Starting Up

What you need to know when setting up an online retail business


Setting up a new business venture is thrilling and it is no different when it is an online business. As well as being exciting it is also very daunting, often in unknown territory, especially with regards to the regulations that need to be adhered to and complied with. Many of the regulations are set up to protect your customers, and are particularly concerned with online payments and the use of personal details.

Compliance with Data Security Standard:

All businesses accepting payment from customers must comply with the Payment Card Industry Data Security Standard (also referred to as PCI DSS), which are, in simple terms, 12 security requirements laid out, and governed by, the PCI Security Standards Council. It is the Council’s responsibility to develop, educate and raise awareness of PCI DSS.

There are four different compliance levels and which one you require is determined by two factors: how much money your business generates and how that money is processed. Reaching PCI DSS compliance is time-consuming and expensive, but failure to comply can result in fines, security auditing, or even being prohibited from using credit card transaction systems altogether. It is also important to realise that failure to comply with these standards could result in you and your customers being at risk of fraud or theft. It’s a good idea to use a payment processing service that you know complies with the PCI DSS, such as those offered by Barclaycard or other reputable UK providers.

Electronic Signatures Regulations:

An electronic signature is a way of validating someone’s identify in the form of a typed named, digitalised or even finger-drawn signature (using a touch-screen device). Becoming more common in our ever-increasing electronic world (and in the eyes of the law, having the same legality as the pen and paper variety), electronic signatures are sometimes problematic; how can you stop someone else from signing for you, for example? Regulations state that the signature must be uniquely linked to the signatory (using personal and traceable information, such as an IP address) and that the signatory is easily identifiable. So it’s essential that you are aware of this requirement if your business relies on electronic signatures of any kind.

Consumer Protection Regulations:

These are extensive regulations put in place to protect the customer when things don’t go entirely to plan. They help to protect the consumer from any number of things, including fraudulent businesses, poor service, food safety, faulty goods and credit card issues. There are regulations and laws in place to prevent unfair competition among businesses as this kind of activity can also have repercussions for the customer.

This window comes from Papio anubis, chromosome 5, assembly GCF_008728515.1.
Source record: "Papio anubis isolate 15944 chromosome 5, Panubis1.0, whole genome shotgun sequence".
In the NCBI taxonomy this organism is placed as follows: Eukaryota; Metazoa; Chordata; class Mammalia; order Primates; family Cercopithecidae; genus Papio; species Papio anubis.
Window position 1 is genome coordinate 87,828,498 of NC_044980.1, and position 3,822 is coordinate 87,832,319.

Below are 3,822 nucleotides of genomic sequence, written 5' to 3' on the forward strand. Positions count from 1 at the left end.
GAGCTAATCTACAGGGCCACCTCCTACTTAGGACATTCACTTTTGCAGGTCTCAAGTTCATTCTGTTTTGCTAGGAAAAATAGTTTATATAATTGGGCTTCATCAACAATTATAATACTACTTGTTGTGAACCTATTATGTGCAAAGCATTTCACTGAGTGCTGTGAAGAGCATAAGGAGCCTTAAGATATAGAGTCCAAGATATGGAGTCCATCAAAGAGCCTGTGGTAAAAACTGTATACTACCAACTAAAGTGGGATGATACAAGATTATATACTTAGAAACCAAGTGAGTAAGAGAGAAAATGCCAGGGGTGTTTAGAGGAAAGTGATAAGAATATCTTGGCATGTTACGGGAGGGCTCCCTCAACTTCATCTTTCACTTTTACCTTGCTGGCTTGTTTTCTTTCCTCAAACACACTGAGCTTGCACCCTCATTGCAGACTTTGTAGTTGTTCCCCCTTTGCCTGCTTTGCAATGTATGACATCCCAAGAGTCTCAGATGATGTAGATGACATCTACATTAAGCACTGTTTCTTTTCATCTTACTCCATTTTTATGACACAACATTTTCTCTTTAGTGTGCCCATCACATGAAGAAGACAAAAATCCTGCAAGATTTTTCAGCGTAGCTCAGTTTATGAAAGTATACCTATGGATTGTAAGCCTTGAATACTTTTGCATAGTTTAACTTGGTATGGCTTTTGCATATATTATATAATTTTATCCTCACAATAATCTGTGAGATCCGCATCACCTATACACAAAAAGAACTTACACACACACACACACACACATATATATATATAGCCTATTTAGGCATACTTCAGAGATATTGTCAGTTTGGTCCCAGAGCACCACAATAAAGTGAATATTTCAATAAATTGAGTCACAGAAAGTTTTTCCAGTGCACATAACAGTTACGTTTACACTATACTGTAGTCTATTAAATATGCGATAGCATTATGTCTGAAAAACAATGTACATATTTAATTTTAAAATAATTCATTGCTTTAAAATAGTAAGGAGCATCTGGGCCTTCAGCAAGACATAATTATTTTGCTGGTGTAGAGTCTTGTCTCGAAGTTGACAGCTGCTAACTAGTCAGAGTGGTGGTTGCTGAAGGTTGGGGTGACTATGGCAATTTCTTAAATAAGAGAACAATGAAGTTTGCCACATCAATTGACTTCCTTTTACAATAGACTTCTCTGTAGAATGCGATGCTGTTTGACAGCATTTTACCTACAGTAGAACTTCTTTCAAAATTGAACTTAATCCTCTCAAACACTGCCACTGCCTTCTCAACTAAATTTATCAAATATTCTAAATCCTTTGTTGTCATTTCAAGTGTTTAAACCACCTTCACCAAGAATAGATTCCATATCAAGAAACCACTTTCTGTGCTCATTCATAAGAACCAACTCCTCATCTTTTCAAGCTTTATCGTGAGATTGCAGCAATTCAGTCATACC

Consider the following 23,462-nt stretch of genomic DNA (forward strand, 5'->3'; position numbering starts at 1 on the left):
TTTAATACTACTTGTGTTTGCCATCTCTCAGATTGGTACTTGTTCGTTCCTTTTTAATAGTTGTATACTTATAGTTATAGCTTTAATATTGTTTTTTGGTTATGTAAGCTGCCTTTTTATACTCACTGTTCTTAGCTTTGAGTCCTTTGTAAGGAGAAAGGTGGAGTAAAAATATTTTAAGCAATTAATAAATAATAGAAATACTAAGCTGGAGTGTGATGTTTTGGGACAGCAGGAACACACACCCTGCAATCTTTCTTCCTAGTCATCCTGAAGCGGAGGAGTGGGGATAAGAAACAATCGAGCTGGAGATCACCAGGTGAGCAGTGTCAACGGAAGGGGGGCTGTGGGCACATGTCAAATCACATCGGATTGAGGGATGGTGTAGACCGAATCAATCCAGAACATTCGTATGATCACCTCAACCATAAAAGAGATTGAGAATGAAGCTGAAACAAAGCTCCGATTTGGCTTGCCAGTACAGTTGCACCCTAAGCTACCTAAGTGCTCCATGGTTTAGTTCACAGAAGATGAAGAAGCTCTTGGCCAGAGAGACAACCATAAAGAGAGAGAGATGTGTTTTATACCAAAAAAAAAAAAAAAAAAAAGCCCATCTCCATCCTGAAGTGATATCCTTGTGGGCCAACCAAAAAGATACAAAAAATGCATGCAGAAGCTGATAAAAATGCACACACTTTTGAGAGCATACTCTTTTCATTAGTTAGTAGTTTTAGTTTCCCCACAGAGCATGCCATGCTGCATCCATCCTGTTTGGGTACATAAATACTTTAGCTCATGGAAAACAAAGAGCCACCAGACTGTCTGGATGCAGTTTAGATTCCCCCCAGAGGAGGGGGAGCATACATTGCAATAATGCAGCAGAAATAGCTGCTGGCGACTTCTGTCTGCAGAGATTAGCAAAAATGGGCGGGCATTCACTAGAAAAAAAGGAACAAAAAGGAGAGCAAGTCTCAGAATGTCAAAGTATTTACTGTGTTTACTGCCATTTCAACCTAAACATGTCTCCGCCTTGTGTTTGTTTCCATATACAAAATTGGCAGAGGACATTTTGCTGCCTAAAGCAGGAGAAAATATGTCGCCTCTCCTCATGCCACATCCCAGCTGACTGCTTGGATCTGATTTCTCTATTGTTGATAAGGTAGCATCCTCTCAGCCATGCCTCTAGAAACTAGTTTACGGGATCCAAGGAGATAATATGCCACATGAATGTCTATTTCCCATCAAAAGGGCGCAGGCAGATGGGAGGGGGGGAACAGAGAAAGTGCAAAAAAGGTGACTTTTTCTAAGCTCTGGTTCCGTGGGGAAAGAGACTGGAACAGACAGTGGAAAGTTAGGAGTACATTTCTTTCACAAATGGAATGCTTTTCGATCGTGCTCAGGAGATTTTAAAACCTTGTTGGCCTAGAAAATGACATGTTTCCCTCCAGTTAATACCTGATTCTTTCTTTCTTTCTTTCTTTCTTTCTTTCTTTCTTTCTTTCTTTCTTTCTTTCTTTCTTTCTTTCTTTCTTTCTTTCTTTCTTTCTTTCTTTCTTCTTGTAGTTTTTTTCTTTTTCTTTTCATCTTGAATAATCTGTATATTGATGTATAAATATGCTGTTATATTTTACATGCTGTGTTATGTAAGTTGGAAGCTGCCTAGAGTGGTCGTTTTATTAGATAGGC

E-Commerce Regulations:

These regulations cover all online transactions, whether they are merely advertising or actually selling a product or service. The aim of these regulations is to provide consumers with information about the business or service-provider, usually including things such as contact details and the cost of providing the services (including tax and delivery charges). The regulations also govern content of commercial communication (solicited or unsolicited), such as clear identification of any promotional content (such as marketing e-mails).

Distance Selling Regulations:

This regulation protects consumers who purchase items without physically seeing them and this includes buying products from an online supplier, through a mail-order catalogue or from a television shopping channel (such as QVC). The regulations stipulate that a seller must provide certain information about their product (such as price, description, delivery costs and cancellation/refund procedures) before completion of the sale. The seller must also provide information about the company such as geographical address.

Data Protection Act:

When relating to business, this law ensures protection of personal and sensitive information, collected or stored. Adequate steps must be taken to ensure that the storage, use and destruction of sensitive information is carried out in a confidential manner and that the information held is pertinent and accurate. Your intention to hold personal information (and in particular, what this information will include) must be communicated clearly to the customer, similarly, you need to inform them if passing their details on to a third party.

These are just some of the regulations put in place to protect the consumer, but it seems that online businesses and e-commerce are often slippery fish to regulate. It is therefore imperative for any prospective online business owner to fully research regulations and guidelines applicable to them. Non-compliance with certain regulations, for example the PCI DSS, can result in fines and other penalties, so make sure you know all the facts before you start and protect yourself and your customers; in the long run, this will save a lot of time and money!